Stir Stick Shortage: Should I Worry?

As if the impending demise of atomic fireballs weren’t enough, now the Ferrara Candy Company is breaking my heart again.

While shopping last month for fun little gifts to wrap up for the grandkids, I headed for the Christmas candy aisle at the Algood Walmart. The kids love peppermint, so maybe I’d buy each of them a giant candy cane, big as one of the souvenir baseball bats you get after touring the Louisville Slugger factory. Or maybe they’d like a twelve-pack of red-and-green candy canes. Or a bag filled with mini-candy canes, individually wrapped so they could share with friends. Good choices, all.

But as luck would have it, I spotted something a little different. It was a small blue box, about the size of deck of cards. In the middle was a cellophane window. “Brach’s Soft Peppermint Stir Sticks,” the writing on the box said. “Made with real peppermint oil.” Beside the words was a picture of a mug with a stir stick resting in what I assumed was hot chocolate because it had marshmallows floating in it.

I picked up a box and peered through the window. These sticks were clearly not the slick, rock-hard peppermint from which traditional candy canes are made. Their surface was decidedly un-shiny and somewhat porous. This candy looked exactly like the iconic King Leo peppermints sticks of old, except not quite as long. Every year for many years, I’d made a special trip clear across town to buy King Leos in a round metal tin at Spring Street Market. It was a Christmas tradition.

Alas, Spring Street Market is now nothing but a sweet memory, so I gently placed six boxes of Brach’s Stir Sticks—one for each of my grandchildren–into my Walmart buggy.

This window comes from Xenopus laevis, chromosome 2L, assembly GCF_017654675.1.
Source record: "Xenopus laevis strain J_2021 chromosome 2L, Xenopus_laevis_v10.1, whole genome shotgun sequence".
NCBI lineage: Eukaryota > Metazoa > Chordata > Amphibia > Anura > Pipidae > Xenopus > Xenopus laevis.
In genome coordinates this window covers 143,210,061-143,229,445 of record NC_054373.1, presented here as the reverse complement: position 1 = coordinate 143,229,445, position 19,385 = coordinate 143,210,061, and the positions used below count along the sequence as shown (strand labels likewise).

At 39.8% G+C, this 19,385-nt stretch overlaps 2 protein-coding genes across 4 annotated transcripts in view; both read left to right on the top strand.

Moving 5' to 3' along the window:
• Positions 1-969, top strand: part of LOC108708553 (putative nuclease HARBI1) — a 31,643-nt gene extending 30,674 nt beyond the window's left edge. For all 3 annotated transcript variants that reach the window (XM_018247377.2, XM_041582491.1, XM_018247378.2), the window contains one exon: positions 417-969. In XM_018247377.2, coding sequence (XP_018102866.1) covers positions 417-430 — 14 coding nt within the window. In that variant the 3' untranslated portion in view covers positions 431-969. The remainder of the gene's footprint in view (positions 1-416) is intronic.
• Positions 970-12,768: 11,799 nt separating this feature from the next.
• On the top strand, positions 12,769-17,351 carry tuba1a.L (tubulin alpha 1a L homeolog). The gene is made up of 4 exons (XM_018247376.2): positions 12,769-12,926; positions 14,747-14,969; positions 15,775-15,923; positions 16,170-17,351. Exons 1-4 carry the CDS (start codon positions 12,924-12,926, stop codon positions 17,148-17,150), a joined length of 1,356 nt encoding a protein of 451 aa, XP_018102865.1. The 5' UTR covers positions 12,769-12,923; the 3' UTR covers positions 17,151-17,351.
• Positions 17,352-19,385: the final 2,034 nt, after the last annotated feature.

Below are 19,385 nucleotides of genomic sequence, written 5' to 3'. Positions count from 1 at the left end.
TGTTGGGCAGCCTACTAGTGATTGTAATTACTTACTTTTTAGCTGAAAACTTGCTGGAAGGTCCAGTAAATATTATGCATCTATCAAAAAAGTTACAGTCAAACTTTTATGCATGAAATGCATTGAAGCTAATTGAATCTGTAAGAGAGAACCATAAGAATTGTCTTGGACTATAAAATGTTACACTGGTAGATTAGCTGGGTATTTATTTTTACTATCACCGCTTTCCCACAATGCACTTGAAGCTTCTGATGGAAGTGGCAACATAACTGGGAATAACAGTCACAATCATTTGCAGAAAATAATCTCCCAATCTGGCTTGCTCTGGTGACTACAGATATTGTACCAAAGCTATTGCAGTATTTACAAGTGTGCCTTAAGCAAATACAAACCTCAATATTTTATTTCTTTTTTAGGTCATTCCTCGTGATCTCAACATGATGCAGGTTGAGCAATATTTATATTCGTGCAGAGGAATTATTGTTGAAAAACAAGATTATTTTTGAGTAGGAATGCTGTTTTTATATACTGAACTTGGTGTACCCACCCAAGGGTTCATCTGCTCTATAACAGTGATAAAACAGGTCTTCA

Here’s what happened next, as you might already have guessed. When I got home, I decided I needed to sample one of the stir sticks. No sense in giving the kids candy that didn’t taste good, right? The good news is that the stick I ate was every bit as delicious as I’d hoped it would be. But now the box was open. I might as well brew a pot of coffee and see how a stir stick actually functioned, right? It worked perfectly, adding just the right hint of minty sweetness to my coffee. After the coffee was gone I finished the candy, which had just the right hint of Maxwell House. Before the day was over I had consumed five peppermint stir sticks.

Now I had to decide which grandchild would receive only half a Christmas present, knowing in my guilty heart that all of them were way too savvy to be fooled by a box lid held shut with Scotch tape.

The obvious solution was amazon, delivered straight to my mailbox in plenty of time for Christmas. But when I logged on, I discovered that, though amazon did indeed have 5-ounce boxes of Brach’s Stir Sticks for sale, they were asking five dollars for a five-ounce box. Five dollars! I’d only paid one dollar at Walmart for that very same box. Naturally, I logged onto They wanted $8.50 per box. A seller on eBay listed five ounces for ten dollars. What the heck was going on??? A quick internet search hinted that Ferrara Candy Company—the same company that made atomic fireball and discontinued them a few months ago—might also be ceasing production of stir sticks.

So I pulled on my coat and hopped in my car and drove straight to the Cookeville Walmart. In the Christmas candy aisle, I found an intact case of 28 boxes of Brach’s Soft Peppermint Stir Sticks. The price? One dollar per box. Without guilt, I bought them all. Each of the grandkids got an unopened box for Christmas. But next year, I’ll wrap up a deck of cards instead.

Because I’m saving the rest of those stir sticks all for myself.

(January 13, 2024)